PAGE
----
Deep Breathing – Simple But Effective

breathe deeply for stressPreventing illness, slowing down the aging process and living life to the fullest – these are a few of the reasons Canadians are reaching out towards a healthier lifestyle. One of the simplest and most effective strategies is deep breathing. Though it comes naturally it doesn’t meant that we do it correctly.

If you have watched babies and children when sitting or resting you will see that they breathe with their whole lungs. Most adults use around 1/3 of their lung capacity when breathing. Poor posture and chronic tension override our natural, deep rhythm. Our bodies strain for every ounce of oxygen that is taken in. Air is the primary ‘food’ or our body and without it we would die in as little as 10 minutes. Not breathing correctly adds stress and strain to our bodies.

Our natural stress response promotes breathing rapidly as the body gets excited and ready for  action. Deep breathing can interrupt this stress response and promote relaxation. Deep breathing improves the distribution of oxygen to the body’s tissues and brain. It can lower blood pressure, reduce muscle tension, bring your mind into focus and quiet the racing thoughts we tend to have and calm your mood by releasing endorphins which are the body’s natural painkillers. Deep breathing is a powerful means of recharging yourself. It can convert fatigue into energy and restlessness into calmness.

The ‘Complete Breath’ can be used to become emotionally calm yet physically energized. You can take in approximately ten times more air than in normal unconscious breathing.

The following are steps for the ‘Complete Breath’:

  • Lie or sit in a comfortable position
  • Place your hands, one above and one below your belly button, to help experience the filling and releasing of your entire lung capacity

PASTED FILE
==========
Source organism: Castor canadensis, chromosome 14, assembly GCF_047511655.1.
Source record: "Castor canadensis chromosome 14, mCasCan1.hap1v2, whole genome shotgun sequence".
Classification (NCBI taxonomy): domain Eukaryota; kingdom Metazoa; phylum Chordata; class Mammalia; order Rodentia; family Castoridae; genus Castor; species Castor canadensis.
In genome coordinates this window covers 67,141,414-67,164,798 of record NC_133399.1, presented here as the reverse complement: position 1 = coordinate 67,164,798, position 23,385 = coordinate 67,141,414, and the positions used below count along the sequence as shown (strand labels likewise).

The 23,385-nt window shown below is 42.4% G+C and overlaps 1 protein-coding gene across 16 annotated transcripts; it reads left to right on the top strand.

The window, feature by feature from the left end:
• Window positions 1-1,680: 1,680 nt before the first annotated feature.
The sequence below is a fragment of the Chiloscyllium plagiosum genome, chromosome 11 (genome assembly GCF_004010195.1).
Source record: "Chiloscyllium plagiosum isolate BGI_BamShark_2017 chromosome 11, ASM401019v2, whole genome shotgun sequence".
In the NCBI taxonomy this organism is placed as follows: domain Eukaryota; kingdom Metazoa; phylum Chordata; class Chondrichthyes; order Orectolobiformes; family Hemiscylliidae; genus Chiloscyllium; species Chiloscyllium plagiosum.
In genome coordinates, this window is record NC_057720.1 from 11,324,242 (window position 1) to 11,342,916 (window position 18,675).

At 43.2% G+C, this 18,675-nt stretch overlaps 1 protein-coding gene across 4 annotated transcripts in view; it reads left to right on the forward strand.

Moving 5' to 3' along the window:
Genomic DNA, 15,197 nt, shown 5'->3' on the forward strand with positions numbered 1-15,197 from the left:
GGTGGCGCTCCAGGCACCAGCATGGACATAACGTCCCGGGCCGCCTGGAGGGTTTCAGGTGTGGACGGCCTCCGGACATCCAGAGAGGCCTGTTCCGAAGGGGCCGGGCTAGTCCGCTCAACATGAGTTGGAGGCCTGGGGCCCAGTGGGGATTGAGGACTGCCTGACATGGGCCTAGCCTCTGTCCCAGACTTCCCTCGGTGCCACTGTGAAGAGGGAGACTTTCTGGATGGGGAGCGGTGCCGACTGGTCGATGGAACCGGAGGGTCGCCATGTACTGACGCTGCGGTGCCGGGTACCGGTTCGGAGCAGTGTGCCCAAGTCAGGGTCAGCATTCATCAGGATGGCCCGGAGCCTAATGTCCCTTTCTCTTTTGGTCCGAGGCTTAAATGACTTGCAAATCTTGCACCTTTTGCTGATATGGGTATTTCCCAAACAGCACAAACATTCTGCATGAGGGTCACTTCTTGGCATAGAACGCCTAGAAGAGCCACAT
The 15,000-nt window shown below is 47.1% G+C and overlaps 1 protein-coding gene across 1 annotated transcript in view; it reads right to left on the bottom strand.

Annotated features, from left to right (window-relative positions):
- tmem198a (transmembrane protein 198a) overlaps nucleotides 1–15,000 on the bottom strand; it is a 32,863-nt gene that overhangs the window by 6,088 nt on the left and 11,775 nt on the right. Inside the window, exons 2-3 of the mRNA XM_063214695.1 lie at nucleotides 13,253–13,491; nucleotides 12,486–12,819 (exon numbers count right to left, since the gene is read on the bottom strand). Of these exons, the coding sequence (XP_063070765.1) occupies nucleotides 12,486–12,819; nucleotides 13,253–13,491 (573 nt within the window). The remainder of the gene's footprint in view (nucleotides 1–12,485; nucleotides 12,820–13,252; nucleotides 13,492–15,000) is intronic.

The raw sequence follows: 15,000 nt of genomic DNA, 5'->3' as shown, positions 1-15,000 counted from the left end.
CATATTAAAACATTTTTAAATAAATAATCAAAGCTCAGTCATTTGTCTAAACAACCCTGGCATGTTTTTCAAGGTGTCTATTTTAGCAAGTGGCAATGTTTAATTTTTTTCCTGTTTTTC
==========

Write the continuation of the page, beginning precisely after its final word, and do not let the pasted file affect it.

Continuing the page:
• Breathe in through your nose
  • Breathe in three parts by filling the bottom of your lungs (expand your lower stomach), then the middle, and then the top of your lungs
  • Hold for a count of three
  • Breathe out in three parts by releasing the top, then the middle and finally the bottom
  • Your shoulders should roll slightly forward as you force all of the air from your lungs
  • Repeat this process several times a day for 5-10 breaths
  • Should you start to feel light-headed from the increase in oxygen to your system, shake your arms and hands vigourously to use up the extra oxygen

Deep breathing several times a day helps to expand your lungs and increase your unconscious natural capacity during the rest of the day. It can provide energy when we experience the afternoon lull or during those sometimes dreaded meetings. It can serve as a break from the increase of stress during our day and help us to get refocused when faced with a difficult situation or project. It can also be used during an emergency to increase our capacity for problem solving and decrease the effects of the stress response such as muscle tension, headaches and increased heart rate.

Though deep breathing seems to be an incredibly simple suggestion, it an have very powerful effects. It can be done by anyone, anywhere and in any circumstance. Try it today and notice the effect it has on you. Once started, it will soon become one of the best stress busters in your arsenal.

 

Additional Resources:

Headache Awareness Week

Coping With Life

National Relaxation Day

Quiet Day

Read In The Bathtub Day

Music As Medicine – Relaxing To The Beat

National Massage Therapy Week

National Take Back Your Time Week

 

 

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Written by Beverly Beuermann-King

Building Resiliency Through Stress and Wellness Strategies. Stress and resiliency strategist, Beverly Beuermann-King, CSP, translates current research and best practices information into a realistic, accessible and more practical approach through her dynamic stress and wellness workshops, on-line stress and resiliency articles, books, e-briefs and media interviews.

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